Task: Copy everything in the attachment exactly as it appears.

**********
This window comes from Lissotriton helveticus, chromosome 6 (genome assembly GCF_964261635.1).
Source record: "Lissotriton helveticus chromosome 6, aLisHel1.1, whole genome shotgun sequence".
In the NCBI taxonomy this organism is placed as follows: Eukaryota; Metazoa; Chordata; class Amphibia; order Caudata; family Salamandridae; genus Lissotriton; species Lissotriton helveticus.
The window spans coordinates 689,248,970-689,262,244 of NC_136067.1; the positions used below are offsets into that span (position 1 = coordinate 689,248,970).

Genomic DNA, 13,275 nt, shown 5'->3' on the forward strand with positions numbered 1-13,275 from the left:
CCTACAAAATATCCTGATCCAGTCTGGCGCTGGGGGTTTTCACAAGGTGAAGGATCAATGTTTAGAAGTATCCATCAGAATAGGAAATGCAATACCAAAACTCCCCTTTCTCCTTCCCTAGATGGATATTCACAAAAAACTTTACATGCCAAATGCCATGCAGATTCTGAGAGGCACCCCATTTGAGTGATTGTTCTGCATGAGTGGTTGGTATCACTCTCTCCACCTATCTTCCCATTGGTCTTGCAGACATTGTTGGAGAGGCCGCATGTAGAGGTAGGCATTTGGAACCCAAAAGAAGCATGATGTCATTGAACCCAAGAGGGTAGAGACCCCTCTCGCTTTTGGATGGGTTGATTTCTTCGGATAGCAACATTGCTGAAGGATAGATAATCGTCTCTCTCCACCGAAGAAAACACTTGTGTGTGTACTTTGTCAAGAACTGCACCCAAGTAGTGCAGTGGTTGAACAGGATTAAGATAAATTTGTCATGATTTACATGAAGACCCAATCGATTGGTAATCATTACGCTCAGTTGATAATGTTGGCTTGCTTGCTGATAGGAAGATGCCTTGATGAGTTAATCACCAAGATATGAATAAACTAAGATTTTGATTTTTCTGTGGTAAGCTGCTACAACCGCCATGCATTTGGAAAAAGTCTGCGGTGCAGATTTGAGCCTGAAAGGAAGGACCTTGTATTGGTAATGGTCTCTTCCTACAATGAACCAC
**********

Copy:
This window comes from Lissotriton helveticus, chromosome 6 (genome assembly GCF_964261635.1).
Source record: "Lissotriton helveticus chromosome 6, aLisHel1.1, whole genome shotgun sequence".
In the NCBI taxonomy this organism is placed as follows: Eukaryota; Metazoa; Chordata; class Amphibia; order Caudata; family Salamandridae; genus Lissotriton; species Lissotriton helveticus.
The window spans coordinates 689,248,970-689,262,244 of NC_136067.1; the positions used below are offsets into that span (position 1 = coordinate 689,248,970).

Genomic DNA, 13,275 nt, shown 5'->3' on the forward strand with positions numbered 1-13,275 from the left:
CCTACAAAATATCCTGATCCAGTCTGGCGCTGGGGGTTTTCACAAGGTGAAGGATCAATGTTTAGAAGTATCCATCAGAATAGGAAATGCAATACCAAAACTCCCCTTTCTCCTTCCCTAGATGGATATTCACAAAAAACTTTACATGCCAAATGCCATGCAGATTCTGAGAGGCACCCCATTTGAGTGATTGTTCTGCATGAGTGGTTGGTATCACTCTCTCCACCTATCTTCCCATTGGTCTTGCAGACATTGTTGGAGAGGCCGCATGTAGAGGTAGGCATTTGGAACCCAAAAGAAGCATGATGTCATTGAACCCAAGAGGGTAGAGACCCCTCTCGCTTTTGGATGGGTTGATTTCTTCGGATAGCAACATTGCTGAAGGATAGATAATCGTCTCTCTCCACCGAAGAAAACACTTGTGTGTGTACTTTGTCAAGAACTGCACCCAAGTAGTGCAGTGGTTGAACAGGATTAAGATAAATTTGTCATGATTTACATGAAGACCCAATCGATTGGTAATCATTACGCTCAGTTGATAATGTTGGCTTGCTTGCTGATAGGAAGATGCCTTGATGAGTTAATCACCAAGATATGAATAAACTAAGATTTTGATTTTTCTGTGGTAAGCTGCTACAACCGCCATGCATTTGGAAAAAGTCTGCGGTGCAGATTTGAGCCTGAAAGGAAGGACCTTGTATTGGTAATGGTCTCTTCCTACAATGAACCAC